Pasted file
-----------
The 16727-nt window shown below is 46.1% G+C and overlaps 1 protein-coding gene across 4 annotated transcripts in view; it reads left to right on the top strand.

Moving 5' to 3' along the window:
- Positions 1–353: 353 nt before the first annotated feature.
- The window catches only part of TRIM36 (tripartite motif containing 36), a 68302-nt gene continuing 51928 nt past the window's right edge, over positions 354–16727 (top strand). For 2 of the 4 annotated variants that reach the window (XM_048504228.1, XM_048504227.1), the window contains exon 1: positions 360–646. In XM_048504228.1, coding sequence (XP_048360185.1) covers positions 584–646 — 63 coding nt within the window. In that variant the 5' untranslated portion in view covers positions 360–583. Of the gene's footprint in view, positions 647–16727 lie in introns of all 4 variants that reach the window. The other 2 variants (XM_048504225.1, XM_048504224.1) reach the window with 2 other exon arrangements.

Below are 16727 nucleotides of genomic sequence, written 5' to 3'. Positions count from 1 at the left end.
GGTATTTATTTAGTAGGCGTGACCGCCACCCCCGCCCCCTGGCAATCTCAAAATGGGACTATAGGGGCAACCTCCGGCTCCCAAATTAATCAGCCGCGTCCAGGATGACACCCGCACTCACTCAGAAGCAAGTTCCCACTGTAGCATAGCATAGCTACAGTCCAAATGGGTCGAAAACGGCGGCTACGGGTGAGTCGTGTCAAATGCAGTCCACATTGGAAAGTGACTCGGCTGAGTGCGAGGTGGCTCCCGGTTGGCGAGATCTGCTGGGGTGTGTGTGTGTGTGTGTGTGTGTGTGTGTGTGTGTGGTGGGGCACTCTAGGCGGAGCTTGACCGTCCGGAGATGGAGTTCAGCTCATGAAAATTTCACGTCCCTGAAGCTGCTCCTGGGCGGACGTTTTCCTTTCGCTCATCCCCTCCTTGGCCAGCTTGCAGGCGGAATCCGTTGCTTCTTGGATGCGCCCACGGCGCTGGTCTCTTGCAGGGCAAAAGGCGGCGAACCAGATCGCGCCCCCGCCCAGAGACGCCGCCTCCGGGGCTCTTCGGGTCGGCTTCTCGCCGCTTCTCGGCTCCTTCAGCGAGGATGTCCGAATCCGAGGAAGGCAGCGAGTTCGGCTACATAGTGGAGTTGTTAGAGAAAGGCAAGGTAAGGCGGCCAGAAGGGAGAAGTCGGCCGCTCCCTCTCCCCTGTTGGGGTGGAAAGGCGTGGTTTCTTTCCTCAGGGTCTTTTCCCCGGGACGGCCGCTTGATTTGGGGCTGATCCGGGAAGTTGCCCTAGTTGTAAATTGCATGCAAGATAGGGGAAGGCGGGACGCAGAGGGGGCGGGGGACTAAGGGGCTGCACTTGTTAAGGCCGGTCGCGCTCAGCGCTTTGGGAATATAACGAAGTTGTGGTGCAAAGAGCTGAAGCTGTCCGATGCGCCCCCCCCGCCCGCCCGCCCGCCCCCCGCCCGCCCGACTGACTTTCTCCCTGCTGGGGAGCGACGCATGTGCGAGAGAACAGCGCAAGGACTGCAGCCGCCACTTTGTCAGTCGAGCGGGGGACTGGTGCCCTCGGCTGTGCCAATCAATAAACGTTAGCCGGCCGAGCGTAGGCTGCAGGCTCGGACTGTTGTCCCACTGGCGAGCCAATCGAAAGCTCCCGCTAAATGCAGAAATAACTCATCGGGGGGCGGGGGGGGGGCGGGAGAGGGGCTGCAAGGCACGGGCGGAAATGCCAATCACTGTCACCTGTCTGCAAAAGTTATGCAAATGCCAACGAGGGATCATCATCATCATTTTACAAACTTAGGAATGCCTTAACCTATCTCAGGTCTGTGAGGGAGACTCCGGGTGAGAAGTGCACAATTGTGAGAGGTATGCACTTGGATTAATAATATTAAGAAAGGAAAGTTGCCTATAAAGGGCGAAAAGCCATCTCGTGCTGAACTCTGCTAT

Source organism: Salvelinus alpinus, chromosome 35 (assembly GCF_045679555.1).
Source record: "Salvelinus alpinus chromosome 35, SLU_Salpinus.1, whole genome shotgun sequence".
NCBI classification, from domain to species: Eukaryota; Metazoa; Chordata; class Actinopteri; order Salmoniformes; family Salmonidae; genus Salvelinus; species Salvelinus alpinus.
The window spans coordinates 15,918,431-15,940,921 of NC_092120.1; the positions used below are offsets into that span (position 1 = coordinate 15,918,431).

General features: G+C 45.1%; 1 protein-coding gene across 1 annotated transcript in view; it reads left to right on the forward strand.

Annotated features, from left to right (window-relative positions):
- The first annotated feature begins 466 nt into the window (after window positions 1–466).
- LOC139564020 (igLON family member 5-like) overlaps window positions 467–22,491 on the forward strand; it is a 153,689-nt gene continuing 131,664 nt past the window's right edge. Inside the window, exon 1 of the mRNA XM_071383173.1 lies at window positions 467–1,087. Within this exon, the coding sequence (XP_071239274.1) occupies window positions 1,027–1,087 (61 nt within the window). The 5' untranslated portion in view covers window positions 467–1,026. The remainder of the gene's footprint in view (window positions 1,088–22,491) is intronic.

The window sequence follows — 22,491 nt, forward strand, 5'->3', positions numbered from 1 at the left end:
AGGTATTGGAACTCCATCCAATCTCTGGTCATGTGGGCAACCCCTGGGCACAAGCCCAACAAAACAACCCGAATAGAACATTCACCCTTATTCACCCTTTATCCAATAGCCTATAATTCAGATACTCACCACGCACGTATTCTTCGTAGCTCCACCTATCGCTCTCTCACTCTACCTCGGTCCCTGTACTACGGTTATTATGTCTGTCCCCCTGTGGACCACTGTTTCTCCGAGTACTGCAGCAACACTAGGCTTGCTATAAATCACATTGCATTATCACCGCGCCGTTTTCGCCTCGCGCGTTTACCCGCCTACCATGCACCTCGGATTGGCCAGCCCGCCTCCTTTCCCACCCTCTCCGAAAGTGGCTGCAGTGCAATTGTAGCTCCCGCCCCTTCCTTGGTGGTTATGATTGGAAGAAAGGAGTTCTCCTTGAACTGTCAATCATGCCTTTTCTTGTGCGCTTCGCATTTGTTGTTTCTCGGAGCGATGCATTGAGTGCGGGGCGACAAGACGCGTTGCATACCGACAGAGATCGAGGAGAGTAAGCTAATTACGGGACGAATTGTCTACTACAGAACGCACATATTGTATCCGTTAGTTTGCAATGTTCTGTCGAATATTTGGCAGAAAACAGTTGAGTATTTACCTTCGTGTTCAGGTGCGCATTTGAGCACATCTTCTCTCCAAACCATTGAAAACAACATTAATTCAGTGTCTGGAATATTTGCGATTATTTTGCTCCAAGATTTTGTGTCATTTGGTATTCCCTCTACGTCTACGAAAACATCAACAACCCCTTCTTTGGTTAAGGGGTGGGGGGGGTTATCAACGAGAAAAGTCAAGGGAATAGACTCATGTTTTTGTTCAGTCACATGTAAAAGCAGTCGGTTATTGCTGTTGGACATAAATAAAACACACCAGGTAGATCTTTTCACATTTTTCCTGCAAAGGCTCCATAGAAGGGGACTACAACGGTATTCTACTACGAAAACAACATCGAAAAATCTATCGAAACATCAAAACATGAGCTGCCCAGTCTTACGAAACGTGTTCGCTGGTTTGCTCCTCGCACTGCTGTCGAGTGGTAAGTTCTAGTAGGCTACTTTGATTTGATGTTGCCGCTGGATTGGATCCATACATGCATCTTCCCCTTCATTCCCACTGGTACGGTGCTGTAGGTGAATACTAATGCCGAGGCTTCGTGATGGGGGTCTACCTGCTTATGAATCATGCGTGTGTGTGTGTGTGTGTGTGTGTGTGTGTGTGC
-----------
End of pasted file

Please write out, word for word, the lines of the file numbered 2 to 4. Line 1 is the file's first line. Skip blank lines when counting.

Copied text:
Moving 5' to 3' along the window:
- Positions 1–353: 353 nt before the first annotated feature.
- The window catches only part of TRIM36 (tripartite motif containing 36), a 68302-nt gene continuing 51928 nt past the window's right edge, over positions 354–16727 (top strand). For 2 of the 4 annotated variants that reach the window (XM_048504228.1, XM_048504227.1), the window contains exon 1: positions 360–646. In XM_048504228.1, coding sequence (XP_048360185.1) covers positions 584–646 — 63 coding nt within the window. In that variant the 5' untranslated portion in view covers positions 360–583. Of the gene's footprint in view, positions 647–16727 lie in introns of all 4 variants that reach the window. The other 2 variants (XM_048504225.1, XM_048504224.1) reach the window with 2 other exon arrangements.